Muskin leads charge in engineering outreach
The older kids were trained beforehand, and guided their younger counterparts through the steps. This is part of the educational outreach Joe Muskin provides to schools not only in Champaign-Urbana, but across the state.
Muskin is the education coordinator for the MechSE Department, which means he conducts engineering outreach for students from kindergarten through high school.
“I kind of have the best job because with a lot of these activities I can go into a classroom, and it’s the coolest thing they’ve done all year, and they remember it,” Muskin said.
But his job doesn’t stop there. He also works with educators on teaching methods, helps coordinate summer camps, writes articles, speaks at conferences, sets up research opportunities for students and teachers, and helps MechSE professors and student groups with activities and outreach.
With everything he has going on, Muskin doesn’t have a “typical” day on the job, and his reach has grown since he began in the position.
In the beginning, he worked heavily with the Nano-CEMMS grant (Nanoscale Chemical-Electrical-Mechanical-Manufacturing Systems), doing outreach and developing curricula with local schools. When that grant ended, he continued working for the MechSE Department. Now much of his work is for the ASPIRE (Automation Supporting Prolonged Independent Residence for the Elderly) project and the new POETS Center (Power Optimization of Electro-Thermal Systems).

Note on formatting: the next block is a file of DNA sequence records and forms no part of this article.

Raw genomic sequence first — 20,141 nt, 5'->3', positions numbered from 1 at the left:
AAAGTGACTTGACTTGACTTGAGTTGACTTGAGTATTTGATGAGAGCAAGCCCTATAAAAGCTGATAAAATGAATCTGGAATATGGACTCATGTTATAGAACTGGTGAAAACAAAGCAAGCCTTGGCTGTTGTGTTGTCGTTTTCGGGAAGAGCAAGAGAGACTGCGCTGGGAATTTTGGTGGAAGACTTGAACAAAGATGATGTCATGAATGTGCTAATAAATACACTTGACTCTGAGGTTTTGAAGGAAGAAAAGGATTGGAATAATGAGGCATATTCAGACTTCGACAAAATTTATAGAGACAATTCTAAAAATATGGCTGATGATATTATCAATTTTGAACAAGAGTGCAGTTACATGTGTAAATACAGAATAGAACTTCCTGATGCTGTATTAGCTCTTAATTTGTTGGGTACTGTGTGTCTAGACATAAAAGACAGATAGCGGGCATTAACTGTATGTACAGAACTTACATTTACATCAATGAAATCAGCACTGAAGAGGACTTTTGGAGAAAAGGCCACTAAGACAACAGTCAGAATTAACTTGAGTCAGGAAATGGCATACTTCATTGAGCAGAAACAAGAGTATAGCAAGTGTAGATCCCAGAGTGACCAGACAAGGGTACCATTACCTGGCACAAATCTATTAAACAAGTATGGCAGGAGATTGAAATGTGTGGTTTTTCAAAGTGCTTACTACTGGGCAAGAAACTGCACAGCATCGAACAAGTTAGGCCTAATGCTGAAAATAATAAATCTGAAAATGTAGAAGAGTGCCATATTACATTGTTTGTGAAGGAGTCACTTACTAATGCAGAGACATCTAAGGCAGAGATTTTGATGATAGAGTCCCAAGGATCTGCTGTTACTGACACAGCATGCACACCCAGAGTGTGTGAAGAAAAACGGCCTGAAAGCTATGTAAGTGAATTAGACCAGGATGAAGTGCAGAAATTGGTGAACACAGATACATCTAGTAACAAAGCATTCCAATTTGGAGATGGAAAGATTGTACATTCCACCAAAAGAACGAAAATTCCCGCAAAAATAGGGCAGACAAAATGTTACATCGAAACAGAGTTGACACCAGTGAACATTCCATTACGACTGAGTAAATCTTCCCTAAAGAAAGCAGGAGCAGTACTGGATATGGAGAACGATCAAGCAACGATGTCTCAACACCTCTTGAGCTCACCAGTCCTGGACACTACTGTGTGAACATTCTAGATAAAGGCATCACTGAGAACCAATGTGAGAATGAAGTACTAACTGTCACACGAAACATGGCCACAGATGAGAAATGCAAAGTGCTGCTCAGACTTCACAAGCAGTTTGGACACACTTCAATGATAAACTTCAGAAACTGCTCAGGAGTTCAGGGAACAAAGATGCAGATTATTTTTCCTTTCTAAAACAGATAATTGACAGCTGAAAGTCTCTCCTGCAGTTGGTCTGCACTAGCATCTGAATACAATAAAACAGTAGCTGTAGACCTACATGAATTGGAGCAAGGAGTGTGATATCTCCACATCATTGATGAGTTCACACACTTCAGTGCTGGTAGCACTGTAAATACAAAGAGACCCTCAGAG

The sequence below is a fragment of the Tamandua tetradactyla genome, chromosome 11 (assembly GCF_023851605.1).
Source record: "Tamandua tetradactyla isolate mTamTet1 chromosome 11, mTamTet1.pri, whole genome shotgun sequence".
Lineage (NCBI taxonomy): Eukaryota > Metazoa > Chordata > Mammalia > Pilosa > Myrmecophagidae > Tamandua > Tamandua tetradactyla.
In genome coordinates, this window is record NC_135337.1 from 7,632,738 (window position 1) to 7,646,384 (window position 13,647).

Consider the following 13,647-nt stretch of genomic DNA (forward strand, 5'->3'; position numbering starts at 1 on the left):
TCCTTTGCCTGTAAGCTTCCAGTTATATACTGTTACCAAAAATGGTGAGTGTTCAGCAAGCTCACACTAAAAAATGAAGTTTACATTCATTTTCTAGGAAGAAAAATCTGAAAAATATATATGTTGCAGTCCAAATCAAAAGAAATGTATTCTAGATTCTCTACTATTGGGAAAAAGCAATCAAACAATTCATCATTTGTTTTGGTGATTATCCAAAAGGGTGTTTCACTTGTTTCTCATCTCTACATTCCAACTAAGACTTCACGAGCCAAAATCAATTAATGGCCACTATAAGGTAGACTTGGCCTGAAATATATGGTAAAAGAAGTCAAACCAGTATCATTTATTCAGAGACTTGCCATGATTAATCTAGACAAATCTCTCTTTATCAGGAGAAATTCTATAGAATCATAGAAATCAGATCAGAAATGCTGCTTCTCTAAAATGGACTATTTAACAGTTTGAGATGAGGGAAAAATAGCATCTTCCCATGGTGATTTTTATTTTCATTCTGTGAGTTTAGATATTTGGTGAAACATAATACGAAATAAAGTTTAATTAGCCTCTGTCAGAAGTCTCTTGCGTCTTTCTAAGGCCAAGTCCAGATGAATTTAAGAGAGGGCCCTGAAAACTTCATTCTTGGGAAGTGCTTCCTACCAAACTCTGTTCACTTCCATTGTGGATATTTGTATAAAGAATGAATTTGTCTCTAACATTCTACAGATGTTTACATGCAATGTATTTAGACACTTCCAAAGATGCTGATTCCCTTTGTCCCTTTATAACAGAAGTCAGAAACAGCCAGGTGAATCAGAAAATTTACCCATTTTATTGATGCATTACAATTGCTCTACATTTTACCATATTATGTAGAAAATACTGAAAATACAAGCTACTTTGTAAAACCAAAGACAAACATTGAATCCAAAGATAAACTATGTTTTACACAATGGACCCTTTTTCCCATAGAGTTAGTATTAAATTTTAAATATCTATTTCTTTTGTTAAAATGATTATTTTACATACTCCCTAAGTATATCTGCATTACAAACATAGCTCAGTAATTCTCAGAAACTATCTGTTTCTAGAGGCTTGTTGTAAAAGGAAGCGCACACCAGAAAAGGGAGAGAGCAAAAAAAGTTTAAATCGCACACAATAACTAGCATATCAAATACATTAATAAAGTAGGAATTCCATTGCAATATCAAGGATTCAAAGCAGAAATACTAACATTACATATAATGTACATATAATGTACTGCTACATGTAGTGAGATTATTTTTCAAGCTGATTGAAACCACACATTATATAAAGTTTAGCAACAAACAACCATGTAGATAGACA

Since the Nano-CEMMS days, the activities and programs Muskin has developed have stretched past the surrounding communities, with connections at Chicago magnet schools and with Missouri teacher groups.
“Starting out, I didn’t think we would be able to have such a robust program and reach out to so many schools and so many teachers,” Muskin said.
MechSE assistant professor Gaurav Bahl and his students have worked closely with Muskin, through outreach activities at local elementary, middle, and high schools.
“It’s a unique opportunity to distill the science down into something that is more digestible by a broader audience,” Bahl said. “Especially for students who are interested in science but don’t get that much exposure to more interesting hands-on projects.”
The connections Muskin has made helps more than just the young students in the classrooms he visits. Three of Bahl’s graduate students have received National Science Foundation Graduate Research Fellowships, thanks in part to Muskin’s programs.
“Without the outreach component, you can’t win an NSF fellowship, and Joe has been indispensable in those outreach efforts,” Bahl said.
Muskin’s goal through outreach is to give students a fun and realistic view of what engineering is really like. Often, their only experience with engineering is through the guise of competition. In activities such as the egg drop and making mouse trap cars, students have one shot at coming up with a solution. Muskin said the stress of competition and the inability to learn from their mistakes often turns students away from engineering. He wants to show students the collaborative nature of engineering and combat the stereotype that it’s a solitary profession.
“In fact, engineering is kind of the coolest job you can have. You’re paid good money to invent, and what kid doesn’t want to invent something? We want to get more in line with what engineering really is,” Muskin said.